Episode 58: The Fear Free Movement and Why It Matters for Your Dog with Tabitha Kucera

Marissa MartinoPaws & Reward Podcast

fear free

In episode 58 of the Paws & Reward Podcast, I chat about the Fear Free Movement with Tabitha Kucera, a registered veterinary technician and certified positive reinforcement behavior consultant. We discuss why keeping data about our pet’s emotional experience is so important for their well-being and how we can do it accurately. Watch our conversation on my YouTube Channel.  

What is the Fear Free Movement?

The Fear Free movement is the concept of practicing veterinary medicine that involves the reduction of stress in our patients which in return will result in a better experience for all involved — including pets, owners, and the veterinary team. It’s about prioritizing the emotional well-being of the animal. The movement is making sure to balance both the physical and mental health needs of the animal being treated.

What are the FAS scales and why were they created?

FAS is an acronym for fear, anxiety, and stress. 

These scales were created to help give us more accurate and detailed information about the animals in our care. The scales show a comprehensive list of observable behaviors, ranging from low-stress to high-stress responses. The scales are used as a tool to communicate how the animal is feeling at any point during the physical exam. That way everyone is on the same page and can make adjustments to minimize the animal’s fear and stress. It can help us notice pain or behavioral changes more clearly.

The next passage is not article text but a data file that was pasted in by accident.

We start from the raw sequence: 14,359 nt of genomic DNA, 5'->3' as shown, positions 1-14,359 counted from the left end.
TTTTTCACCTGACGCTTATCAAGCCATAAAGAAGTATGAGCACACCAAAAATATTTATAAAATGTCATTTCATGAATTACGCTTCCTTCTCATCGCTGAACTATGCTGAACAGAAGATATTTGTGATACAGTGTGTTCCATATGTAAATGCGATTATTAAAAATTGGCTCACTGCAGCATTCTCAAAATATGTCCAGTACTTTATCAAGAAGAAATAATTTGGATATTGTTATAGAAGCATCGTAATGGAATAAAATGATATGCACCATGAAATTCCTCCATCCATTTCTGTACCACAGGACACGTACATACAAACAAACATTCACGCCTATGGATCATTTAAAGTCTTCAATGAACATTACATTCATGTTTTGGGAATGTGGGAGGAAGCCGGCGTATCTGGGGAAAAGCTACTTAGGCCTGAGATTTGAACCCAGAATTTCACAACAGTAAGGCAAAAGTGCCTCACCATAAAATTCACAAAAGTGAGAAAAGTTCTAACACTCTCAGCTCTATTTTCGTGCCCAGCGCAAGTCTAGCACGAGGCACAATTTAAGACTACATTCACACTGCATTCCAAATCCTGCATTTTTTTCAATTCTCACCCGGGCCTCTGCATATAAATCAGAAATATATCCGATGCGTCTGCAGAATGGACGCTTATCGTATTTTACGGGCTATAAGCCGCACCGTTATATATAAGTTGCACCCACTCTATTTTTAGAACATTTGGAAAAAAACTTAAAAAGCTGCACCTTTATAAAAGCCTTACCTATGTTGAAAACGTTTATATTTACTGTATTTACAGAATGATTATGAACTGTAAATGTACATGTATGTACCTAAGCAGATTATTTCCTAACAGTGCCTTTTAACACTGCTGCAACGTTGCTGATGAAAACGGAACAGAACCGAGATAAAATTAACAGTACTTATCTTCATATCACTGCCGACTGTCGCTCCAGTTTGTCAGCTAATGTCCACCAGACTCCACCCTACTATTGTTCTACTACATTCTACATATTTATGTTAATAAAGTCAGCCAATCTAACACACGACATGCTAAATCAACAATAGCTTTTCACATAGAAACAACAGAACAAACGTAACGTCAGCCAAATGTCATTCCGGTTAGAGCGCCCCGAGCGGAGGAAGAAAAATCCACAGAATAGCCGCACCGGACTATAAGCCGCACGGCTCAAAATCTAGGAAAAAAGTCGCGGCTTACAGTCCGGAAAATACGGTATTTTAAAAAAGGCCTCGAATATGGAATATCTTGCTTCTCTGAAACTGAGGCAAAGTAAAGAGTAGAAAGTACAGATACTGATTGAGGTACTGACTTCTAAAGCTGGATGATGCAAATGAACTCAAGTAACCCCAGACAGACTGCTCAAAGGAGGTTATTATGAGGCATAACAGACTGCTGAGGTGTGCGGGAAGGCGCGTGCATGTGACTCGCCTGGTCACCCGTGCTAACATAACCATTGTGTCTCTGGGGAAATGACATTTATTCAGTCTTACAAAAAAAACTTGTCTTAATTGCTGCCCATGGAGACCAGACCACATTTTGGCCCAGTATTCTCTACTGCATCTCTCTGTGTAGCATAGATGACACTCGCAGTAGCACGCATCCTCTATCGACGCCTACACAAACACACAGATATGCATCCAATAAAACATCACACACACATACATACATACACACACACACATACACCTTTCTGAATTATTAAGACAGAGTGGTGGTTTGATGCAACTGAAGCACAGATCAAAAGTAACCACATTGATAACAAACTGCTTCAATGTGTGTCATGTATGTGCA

Why would we want pet parents to track behavioral data? 

Tracking data can give us an impartial and clear view of our pet’s behavior and what impacts their stress levels. With that data, we can provide our vets with better information. They’ll be able to see the full picture and any patterns we observe during our day-to-day life with our animals.

Fear and stress can be consequences of pain. Many of us dismiss our animal’s behavior changes as them getting older or being grumpy, but it can be an indicator of pain. Tracking our pet’s behavior using the FAS scale-or something similar- can help us see these changes in an objective way.

How can they track it? 

Here is a list of ways you can keep track of your pet’s behavior.

  • Videos – showing your pet walking, eating, and/or playing in their normal environments can help establish a baseline for your vet
  • Diary – Simple checklist for certain physical or emotional behaviors, especially important for animals with chronic medical issues
  • Using the FAS scale at home – including a quick one-page assessment
  • Documenting pain signs before and after meds

Humans also experience FAS, how might tracking our own behavioral data be beneficial? 

Humans and animals learn similarly. Learning about animal behavior can help us understand our own behavior, too. It’s easy for us to dismiss our own signs of stress, anxiety, and burnout. Being aware of these changes can show us when we need to reach out to others for help or speak to our doctor.

Tracking our mood, stress triggers, and anxiety spikes can help give our doctors valuable information for possible diagnosis. It’s easy to self-diagnose and panic. When we start keeping clear data we can see patterns and complete the puzzle in an objective way.

We often create a narrative for ourselves that can be untrue, but keeping data will help clarify that narrative and give us the tools we need to better advocate for ourselves.

Where to find Tabitha Kucera:

Other Resources:

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